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Fire bond measure faces detractors

More litigation filed against former Donald-area volunteer firefighters


by: RENDERING COURTESY THE AURORA RURAL FIRE PROTECTION DISTRICT - This artist's rendering illustrates what the Aurora Rural Fire Protection District central station will look like.Six months after gaining wide approval for a five-year operating levy, the Aurora Rural Fire Protection District board of directors is again seeking voter support — this time for a general obligation bond that would cover a number of capital improvements and expenditures.

But not everyone is on board with the district’s plans, as a vocal group of former volunteer firefighters in Donald are publicly opposing the measure.

At least one of the arguments this group submitted to the Marion County voter pamphlet has a sparked a lawsuit from the committee in favor of the bond measure, which alleges the statement contains false information.

The bond measure, if passed, would cost taxpayers an average of 49 cents per $1,000 of assessed valuation each year (the owner of a $150,000 home would pay an estimated annual cost of $73.56) and would raise an amount not to exceed $5.885 million.

The lion’s share of the funds would be applied to the construction of a new central fire station — the district’s third — on a 10-acre parcel of land already owned by the district near the intersection of Interstate 5 and Ehlen Road Northeast.

District Chief Rod Yoder said a new headquarters is necessary because the district’s current stations — one in Aurora, one in Donald, both of which are more than 60 years old — are “landlocked” and offer little room to grow.

“We’re really out of room at our present locations, and there’s really no way to expand,” he said.

Greg Leo, member of the fire district board and treasurer of the campaign committee in favor of the measure, said the board has been planning this bond measure for more than a year and determined that a centrally located station — which could more easily serve rural residents throughout the district — made more sense than building a new, larger base in Aurora.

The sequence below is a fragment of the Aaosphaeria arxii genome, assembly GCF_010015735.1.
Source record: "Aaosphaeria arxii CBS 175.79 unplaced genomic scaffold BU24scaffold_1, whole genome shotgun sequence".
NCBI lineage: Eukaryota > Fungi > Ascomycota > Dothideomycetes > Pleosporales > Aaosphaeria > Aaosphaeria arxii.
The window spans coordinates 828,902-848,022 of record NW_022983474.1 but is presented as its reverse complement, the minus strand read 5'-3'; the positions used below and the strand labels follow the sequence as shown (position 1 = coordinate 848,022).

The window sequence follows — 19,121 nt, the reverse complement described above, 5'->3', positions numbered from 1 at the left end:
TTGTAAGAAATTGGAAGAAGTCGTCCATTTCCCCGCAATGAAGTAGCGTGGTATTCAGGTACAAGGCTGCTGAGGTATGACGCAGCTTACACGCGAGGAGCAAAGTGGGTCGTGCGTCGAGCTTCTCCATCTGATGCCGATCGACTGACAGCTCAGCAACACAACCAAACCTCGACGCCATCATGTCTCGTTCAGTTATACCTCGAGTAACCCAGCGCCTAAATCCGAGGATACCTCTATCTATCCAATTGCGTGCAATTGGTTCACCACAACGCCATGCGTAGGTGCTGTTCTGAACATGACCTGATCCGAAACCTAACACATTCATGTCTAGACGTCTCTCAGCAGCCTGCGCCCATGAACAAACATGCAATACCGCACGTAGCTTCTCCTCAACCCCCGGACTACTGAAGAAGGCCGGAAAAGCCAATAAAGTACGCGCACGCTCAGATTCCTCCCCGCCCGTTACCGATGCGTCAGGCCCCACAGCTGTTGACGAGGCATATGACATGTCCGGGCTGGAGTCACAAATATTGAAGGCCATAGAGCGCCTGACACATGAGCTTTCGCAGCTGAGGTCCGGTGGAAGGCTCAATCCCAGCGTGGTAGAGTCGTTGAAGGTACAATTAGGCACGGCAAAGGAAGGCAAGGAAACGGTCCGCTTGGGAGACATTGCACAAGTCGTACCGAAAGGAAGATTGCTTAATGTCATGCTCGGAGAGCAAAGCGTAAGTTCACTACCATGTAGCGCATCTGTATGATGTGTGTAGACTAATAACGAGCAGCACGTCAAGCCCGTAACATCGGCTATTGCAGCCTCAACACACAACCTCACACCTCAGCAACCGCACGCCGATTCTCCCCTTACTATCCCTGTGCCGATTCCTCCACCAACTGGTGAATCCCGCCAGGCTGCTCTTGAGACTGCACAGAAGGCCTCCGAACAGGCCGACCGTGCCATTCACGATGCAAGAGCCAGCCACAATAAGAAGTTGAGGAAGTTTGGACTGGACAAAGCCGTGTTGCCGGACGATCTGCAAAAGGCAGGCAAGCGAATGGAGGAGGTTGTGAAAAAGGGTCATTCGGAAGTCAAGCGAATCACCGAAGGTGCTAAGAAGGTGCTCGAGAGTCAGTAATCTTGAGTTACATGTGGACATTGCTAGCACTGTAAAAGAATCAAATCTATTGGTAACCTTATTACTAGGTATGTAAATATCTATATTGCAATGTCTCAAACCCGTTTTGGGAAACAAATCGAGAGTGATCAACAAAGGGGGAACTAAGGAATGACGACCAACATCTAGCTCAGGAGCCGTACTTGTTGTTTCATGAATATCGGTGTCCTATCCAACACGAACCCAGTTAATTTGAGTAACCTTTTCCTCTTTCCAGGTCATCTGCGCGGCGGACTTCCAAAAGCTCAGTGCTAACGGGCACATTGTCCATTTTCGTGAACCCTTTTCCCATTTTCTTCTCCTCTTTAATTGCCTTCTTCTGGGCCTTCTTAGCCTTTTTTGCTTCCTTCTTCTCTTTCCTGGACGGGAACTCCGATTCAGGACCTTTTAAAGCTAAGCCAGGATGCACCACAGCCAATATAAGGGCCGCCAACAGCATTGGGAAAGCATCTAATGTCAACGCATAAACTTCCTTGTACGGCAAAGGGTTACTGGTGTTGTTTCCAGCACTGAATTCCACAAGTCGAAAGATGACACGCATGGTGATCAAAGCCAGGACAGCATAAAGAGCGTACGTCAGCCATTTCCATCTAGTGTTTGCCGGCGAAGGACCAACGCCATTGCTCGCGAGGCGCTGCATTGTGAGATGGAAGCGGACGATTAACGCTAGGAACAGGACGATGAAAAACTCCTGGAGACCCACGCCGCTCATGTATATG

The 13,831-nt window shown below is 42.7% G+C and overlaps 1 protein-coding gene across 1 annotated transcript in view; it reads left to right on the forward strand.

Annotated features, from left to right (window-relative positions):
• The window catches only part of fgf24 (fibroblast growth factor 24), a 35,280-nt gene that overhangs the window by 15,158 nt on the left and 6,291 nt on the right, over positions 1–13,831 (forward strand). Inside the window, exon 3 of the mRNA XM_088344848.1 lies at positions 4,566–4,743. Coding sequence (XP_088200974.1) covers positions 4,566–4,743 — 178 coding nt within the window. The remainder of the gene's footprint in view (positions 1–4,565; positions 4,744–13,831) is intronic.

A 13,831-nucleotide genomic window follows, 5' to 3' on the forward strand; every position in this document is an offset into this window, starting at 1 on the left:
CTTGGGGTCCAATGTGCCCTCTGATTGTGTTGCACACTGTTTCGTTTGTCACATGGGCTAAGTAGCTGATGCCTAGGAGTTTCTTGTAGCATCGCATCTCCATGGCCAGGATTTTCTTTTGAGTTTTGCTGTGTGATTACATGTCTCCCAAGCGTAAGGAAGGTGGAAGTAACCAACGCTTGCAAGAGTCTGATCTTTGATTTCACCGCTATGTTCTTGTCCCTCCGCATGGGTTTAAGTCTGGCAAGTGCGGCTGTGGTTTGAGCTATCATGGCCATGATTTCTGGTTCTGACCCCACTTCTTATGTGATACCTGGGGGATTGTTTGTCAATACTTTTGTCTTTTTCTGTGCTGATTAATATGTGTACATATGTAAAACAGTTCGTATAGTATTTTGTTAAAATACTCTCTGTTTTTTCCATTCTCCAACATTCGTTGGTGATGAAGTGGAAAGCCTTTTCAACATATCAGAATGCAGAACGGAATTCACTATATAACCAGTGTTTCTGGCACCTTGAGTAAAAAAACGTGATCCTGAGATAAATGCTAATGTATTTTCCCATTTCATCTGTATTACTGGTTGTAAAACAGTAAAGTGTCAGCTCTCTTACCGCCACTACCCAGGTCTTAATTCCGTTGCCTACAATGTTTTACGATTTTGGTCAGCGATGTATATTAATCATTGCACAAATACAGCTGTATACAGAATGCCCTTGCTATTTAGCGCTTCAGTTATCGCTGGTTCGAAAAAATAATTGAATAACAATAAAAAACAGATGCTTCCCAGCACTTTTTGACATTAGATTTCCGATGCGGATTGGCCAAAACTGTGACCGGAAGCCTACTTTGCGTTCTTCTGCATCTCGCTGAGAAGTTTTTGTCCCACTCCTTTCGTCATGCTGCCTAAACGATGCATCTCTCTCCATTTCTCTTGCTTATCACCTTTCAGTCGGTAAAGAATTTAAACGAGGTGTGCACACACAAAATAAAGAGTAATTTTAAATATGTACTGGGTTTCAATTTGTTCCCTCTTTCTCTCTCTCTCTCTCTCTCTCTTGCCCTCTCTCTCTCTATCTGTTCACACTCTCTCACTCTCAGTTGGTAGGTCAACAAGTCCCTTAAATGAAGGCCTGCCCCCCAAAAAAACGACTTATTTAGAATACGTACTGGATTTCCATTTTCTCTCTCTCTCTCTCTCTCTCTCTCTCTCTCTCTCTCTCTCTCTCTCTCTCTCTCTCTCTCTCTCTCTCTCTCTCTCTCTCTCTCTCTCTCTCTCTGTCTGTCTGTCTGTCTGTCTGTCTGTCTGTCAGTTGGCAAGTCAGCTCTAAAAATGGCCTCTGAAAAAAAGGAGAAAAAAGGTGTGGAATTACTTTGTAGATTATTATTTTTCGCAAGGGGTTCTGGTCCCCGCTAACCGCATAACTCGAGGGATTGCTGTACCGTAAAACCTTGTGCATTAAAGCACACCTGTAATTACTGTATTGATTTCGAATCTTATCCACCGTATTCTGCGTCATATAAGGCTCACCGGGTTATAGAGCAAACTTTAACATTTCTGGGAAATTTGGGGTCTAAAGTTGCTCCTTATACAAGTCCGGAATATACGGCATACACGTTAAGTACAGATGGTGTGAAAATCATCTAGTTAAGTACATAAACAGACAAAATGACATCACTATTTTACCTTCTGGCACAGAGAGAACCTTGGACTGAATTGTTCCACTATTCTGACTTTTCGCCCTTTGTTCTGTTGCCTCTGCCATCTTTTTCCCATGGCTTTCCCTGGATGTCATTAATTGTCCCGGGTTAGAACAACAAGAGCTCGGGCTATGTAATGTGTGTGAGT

The bond funds would also purchase new fire apparatus for the district, including two new engines, a brush-fire fighting rig and a small water tanker. Leo said the two new engines would replace the district’s oldest engines, which are 29 and 26 years old.

“Those engines are older than most of our firefighters we have going into the fires,” Yoder said.

He said the industry standard is 15 years for the service life of a firefighting vehicle, and even the district’s “newest” engines are three years older than that. He also said the district’s insurance company does not replace engines once they reach 15 years, and will instead pay only actual cash value — about $30,000.

“With a replacement cost of about $425,000, that would leave us in a real bind if one of our engines is ever wrecked,” he said.

However, Frank Stormo — a 25-year veteran volunteer of the fire district, who was dismissed from service in January 2013 — and several other men in the Donald area, wrote objections to the measure in the voter pamphlet, calling it overpriced and unnecessary.

“Those old engines are second-line trucks; they’re only used for fires in fields,” Stormo said. “They’re not first-line trucks. And they’re in good shape. All that equipment is in good shape. They may be old, but if you look at the mileage, it’s not that bad.”

Stormo and other opponents of the measure, including Todd Deaton, Mike Holland and Ocey Grant, also worry that the central location would mean a reduced presence by the district in Donald.

Currently, two of the district’s four full-time employees are based at the Donald station; if the central station is built, all full-time personnel would be relocated there, with the Donald and Aurora stations being occupied primarily by volunteers and students in training.

“They’re neglecting the Donald station,” Stormo alleged. “That’s the main reason we’re opposed to it.”

Legal skirmishes ongoing

Stormo, Deaton, Grant and several others were sued by the district last year on claims that they stole approximately $50,000 in cash and assets that belong to the district and the newly merged district volunteer firefighters association. Stormo and company claim the assets belonged to the Donald Volunteer Firefighters Association, which the district dissolved when it attempted to merge Donald’s association with Aurora’s.

That suit is set for a motions hearing in June, but now, the men are facing new litigation — this time from the committee in favor of the bond measure. Their argument against the measure in the voter pamphlet opens with the statement, “VOTE NO!!! This bond levy will DOUBLE the Fire District Tax assessments for the next 20 Years,” which Leo said is patently false.

“It’s a false material statement; it’s clearly wrong,” he said. “It’s basically like a 34.7 percent increase in actual taxes. It will not double the taxes for 20 years.”

If the measure passes, the committee will be unable to prove damages and will likely drop the suit, but if it fails, Leo said the group could potentially recoup up to $2,500 under state statutes. He said the committee has spent close to $3,500 on the campaign.

“Our intention with the lawsuit is to call this false statement out publicly,” Leo said. “This statement is so outrageously wrong, and we don’t want people to be deceived by it.”

Asked about the new suit, Stormo said the defendants intend to fight, but added he was not permitted to comment publicly on the matter. He directed inquiries to their attorney, David Carlson, of Salem, who did not return a request for comment.



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